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“The Man” And “The Boy” On The Road: A Postmodern Reading Of The Road By Cormac Mccarthy


American novelist Cormac McCarthy is a contemporary writer with notable works like Blood Meridian, All the Pretty Horses, No Country for Old Man and in particular his Pulitzer Prize winning novel The Road which was published in 2006. The critical reception of The Road has often tended to identify the novel as a post-apocalyptic, namely, it depicts a man and a boy in a bleak, desperate, catastrophic atmosphere, in a land deprived of civilization and culture. In addition to building up effects of post-apocalyptic fiction, the novel also has some features that could be attributed to postmodernism. Postmodernism is a late twentieth century movement characterized by skepticism, paradox, paranoia, irony and a general suspicion of reason as post war period makes it hard to allow any single defining source for truth and reality in an already fallen world. Accordingly McCarthy portrays such a world that values like humanity, morality gain paradoxical dimensions. In a desolate world where it is hard to attribute meaning to life itself, the man and the boy’s strife to hold on to life through a metaphor of fire and belief in God equals to postmodernism’s critical usage of irony in some conventions. Looking through such a perspective, McCarthy’s work could be analyzed within the framework of the postmodern textual and stylistic features employed in the novel, exploring the ways in which the writer puts less reliance on traditional narrative form - through narrative strategies such as fragmentation, mingling of the past and present by means of recollected memories and dreams - and in doing so, raises questions on the issue of truth and existence in a dead world engulfed by constant state of paranoia and suspicion.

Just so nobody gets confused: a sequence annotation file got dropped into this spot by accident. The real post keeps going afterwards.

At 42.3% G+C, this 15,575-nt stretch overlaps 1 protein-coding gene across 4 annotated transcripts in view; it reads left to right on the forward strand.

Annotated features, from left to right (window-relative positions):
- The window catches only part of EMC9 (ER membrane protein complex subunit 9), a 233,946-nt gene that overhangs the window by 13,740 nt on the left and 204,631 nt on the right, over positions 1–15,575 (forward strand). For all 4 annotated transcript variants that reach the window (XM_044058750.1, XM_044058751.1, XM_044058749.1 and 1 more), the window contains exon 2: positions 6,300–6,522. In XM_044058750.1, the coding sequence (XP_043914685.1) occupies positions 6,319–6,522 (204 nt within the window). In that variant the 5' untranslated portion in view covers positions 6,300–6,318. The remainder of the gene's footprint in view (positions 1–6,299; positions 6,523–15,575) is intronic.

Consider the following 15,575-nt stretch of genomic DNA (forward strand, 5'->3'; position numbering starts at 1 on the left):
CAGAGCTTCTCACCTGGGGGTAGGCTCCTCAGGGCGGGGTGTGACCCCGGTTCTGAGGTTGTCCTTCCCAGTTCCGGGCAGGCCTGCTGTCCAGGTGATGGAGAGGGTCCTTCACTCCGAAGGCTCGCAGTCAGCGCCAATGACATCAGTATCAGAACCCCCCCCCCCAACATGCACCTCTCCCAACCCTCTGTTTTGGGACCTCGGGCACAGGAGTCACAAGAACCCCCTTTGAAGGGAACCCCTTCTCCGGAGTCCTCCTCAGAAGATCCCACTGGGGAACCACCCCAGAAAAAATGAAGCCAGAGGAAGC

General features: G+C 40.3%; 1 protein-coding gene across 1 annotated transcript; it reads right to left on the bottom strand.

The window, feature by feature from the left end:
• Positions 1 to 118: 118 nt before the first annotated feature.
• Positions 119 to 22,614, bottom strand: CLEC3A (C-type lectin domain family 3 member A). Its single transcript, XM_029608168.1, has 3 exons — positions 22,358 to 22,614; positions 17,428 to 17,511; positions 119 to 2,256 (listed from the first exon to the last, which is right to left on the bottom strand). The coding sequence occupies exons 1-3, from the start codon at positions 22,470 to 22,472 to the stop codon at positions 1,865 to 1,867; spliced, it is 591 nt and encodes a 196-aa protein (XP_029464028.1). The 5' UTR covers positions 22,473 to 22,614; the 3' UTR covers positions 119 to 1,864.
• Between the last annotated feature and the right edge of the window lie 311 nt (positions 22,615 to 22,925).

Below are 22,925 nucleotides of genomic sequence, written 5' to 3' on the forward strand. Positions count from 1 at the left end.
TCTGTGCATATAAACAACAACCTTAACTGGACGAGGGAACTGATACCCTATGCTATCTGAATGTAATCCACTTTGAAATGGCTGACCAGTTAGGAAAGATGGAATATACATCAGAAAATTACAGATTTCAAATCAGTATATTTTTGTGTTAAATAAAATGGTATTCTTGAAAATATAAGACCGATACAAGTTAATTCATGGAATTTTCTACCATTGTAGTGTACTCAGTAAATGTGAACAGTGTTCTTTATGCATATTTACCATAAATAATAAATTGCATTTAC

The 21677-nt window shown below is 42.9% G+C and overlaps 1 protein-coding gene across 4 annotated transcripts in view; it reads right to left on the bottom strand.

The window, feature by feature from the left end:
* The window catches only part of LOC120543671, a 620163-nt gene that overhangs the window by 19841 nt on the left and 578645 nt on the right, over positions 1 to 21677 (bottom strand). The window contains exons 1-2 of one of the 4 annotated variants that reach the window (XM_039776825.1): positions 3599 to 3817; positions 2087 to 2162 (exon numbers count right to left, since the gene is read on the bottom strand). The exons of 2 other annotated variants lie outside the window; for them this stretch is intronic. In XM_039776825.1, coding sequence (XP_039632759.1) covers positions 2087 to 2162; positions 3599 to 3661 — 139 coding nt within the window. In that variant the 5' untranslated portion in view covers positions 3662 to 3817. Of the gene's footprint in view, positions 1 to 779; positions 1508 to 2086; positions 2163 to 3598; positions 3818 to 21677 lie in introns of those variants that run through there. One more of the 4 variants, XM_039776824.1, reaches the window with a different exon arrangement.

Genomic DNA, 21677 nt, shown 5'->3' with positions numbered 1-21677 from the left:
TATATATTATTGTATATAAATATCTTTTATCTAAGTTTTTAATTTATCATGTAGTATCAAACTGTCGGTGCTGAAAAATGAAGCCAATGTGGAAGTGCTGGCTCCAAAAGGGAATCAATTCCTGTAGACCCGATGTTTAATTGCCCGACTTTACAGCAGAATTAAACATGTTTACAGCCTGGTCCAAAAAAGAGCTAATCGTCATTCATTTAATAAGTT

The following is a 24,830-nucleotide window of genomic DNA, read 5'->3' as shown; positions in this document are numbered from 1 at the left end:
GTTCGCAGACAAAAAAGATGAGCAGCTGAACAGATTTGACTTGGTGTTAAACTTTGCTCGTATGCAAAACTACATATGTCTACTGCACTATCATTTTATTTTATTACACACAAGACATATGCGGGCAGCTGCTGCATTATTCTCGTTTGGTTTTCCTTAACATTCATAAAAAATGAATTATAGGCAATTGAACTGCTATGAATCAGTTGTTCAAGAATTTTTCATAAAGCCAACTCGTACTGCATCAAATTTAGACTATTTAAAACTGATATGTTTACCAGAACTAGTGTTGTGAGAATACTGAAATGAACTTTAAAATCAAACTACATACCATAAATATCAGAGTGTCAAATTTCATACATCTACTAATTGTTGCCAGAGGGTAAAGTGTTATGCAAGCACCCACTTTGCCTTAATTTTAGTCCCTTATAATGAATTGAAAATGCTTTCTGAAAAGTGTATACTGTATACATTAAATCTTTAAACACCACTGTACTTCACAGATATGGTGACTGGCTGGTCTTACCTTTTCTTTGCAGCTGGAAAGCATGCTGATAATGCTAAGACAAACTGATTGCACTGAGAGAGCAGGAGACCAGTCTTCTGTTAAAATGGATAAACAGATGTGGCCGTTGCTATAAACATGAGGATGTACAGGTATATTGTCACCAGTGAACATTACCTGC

Yayınlandığı Kaynak : Ankara Üniversitesi Sosyal Bilimler Dergisi
  • Yıl : 2016
  • DOI : 10.1501/sbeder_0000000114
  • Cilt : 7
  • ISSN : 2148-3434
  • Sayı : 1
  • Sayfa Aralığı : 0-0
  • IO Kayıt No : 24890
  • Yayıncı : Ankara Üniversitesi Sosyal Bilimler Enstitüsü